Pete said in an interview on BBC Sound of the 70's, "When I was at art school, I landed in a really radical art school course with a guy called Roy Ascott, who’s only 10 years older than me. He was a bit of a mind bender. He was the one who foresaw so much of the technological advances that we see today. When The Who started, I was intending to go back to art college. By around 1970, post Tommy, I was looking for a big project that would replace it. One of the things that popped up was that I go back to the things I learned at art college about the possibility of computers coming, of virtual reality coming. I was at art college in 1961 by the way, so those guys that were teaching me were very far seeing. So I looked around, looked at The Who’s audience, looked at what we were trying to achieve spiritually and congregationally, and that’s how it all came about.

In an interview with Billy Sloan on BBC Scotland, Pete said, "When I got to work with Life House, I sort of skipped from this obsession of the past, of the obsession with being the post war generation, you know – My Generation, why don’t you all F-off, and all of that stuff – to looking into the future. And when I looked into the future, what I saw was quite scary. I’m imaginative of course, but a lot of what I saw was based on talking to musicians, philosophers, psychologists. It was an obsession with the future, with the frailty of the planet, but also the frailty of the individual who was perhaps looking for spiritual answers. So, where would they find them, and would music be the answer? As a musician and as a romantic about the power of music, I’m a great believer in the power of music. I committed it all to paper, and Life House is what all came out of it.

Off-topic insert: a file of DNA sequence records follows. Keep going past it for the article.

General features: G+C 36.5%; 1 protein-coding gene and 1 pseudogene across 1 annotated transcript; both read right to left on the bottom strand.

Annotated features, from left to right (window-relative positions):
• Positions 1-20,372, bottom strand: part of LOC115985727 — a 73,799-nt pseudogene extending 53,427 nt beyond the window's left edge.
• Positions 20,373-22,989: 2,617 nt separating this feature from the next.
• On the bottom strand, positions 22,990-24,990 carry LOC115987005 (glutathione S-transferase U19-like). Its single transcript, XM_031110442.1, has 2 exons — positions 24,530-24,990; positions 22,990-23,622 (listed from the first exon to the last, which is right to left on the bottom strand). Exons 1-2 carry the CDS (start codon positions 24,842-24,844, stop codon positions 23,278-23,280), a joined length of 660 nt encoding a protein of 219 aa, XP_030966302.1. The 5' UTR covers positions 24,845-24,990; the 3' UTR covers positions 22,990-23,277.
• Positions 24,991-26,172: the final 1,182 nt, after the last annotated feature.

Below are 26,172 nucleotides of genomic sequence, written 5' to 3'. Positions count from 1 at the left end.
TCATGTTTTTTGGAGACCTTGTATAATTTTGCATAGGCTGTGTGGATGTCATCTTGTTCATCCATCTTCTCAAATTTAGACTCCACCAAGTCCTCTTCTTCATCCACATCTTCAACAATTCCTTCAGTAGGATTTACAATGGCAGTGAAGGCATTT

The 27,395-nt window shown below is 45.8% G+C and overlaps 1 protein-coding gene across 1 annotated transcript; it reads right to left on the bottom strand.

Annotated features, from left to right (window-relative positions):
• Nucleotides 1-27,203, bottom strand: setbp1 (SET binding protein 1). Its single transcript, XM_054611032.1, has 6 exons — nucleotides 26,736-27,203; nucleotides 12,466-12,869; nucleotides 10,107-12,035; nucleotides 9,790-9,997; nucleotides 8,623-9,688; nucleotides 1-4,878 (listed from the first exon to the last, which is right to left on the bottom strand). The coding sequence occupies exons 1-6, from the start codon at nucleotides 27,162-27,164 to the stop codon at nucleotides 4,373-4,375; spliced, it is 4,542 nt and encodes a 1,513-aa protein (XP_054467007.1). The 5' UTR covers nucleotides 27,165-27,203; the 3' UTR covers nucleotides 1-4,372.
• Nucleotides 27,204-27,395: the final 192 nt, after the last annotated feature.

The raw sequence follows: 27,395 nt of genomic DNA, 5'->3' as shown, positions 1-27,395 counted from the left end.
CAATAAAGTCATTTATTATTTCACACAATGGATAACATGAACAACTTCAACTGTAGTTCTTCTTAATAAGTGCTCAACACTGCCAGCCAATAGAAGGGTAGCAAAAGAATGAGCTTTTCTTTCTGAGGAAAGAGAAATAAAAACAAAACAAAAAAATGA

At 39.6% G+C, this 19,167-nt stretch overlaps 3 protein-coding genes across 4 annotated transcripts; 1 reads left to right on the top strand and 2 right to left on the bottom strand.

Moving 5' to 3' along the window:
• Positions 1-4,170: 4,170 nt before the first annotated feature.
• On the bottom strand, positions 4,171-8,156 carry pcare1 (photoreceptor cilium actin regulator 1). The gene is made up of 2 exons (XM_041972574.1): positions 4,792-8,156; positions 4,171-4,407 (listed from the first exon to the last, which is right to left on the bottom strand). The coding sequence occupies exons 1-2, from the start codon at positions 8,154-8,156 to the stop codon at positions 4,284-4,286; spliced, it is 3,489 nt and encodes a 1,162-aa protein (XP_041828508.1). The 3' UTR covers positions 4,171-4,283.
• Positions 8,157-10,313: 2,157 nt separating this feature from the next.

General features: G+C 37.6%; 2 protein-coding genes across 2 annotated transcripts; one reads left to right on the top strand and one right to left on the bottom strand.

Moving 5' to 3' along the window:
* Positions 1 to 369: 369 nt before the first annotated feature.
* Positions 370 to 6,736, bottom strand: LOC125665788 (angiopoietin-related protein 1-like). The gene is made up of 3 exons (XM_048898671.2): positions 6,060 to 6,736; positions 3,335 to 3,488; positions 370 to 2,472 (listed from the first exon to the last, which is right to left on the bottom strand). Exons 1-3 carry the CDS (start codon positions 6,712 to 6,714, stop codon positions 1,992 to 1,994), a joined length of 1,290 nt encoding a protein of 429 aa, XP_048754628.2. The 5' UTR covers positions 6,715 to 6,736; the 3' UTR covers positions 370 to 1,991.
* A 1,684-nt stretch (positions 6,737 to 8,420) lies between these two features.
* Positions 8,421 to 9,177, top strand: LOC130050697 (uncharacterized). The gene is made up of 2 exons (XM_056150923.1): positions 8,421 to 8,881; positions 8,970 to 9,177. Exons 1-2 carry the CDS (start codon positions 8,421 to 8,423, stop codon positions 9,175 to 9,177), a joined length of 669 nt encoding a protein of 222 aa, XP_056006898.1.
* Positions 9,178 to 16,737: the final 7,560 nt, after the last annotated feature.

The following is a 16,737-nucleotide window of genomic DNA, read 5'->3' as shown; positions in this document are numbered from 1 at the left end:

Pete discussed the story of Life House in his introduction to the box set, “I framed Life House as a portentous polemic about the coming of a nation beaten down by climate issues and pollution. In a sci-fi setting an opportunist and autocratic government enforce a national lock-down in which every person is hooked up to an entertainment grid, provided with solace, food, peace, and spiritual succour. The population could enjoy this Grid safe at home, using virtual reality experience suits. Life experience programmes would be provided by a co-opted entertainment industry and piped down tubes and wires to every home. Music is discovered to be a very real distraction to the subjugation of the population in suits. Slowly it is removed from the programming. Rebels and renegades who refuse to be compliant ride around in crude converted buses and vans, listening to rock ‘n’ roll. It is the rebels who begin to hear rumours of the “Life House,” a place somewhere in London where live music is being performed, and an outlandish experiment was taking place.”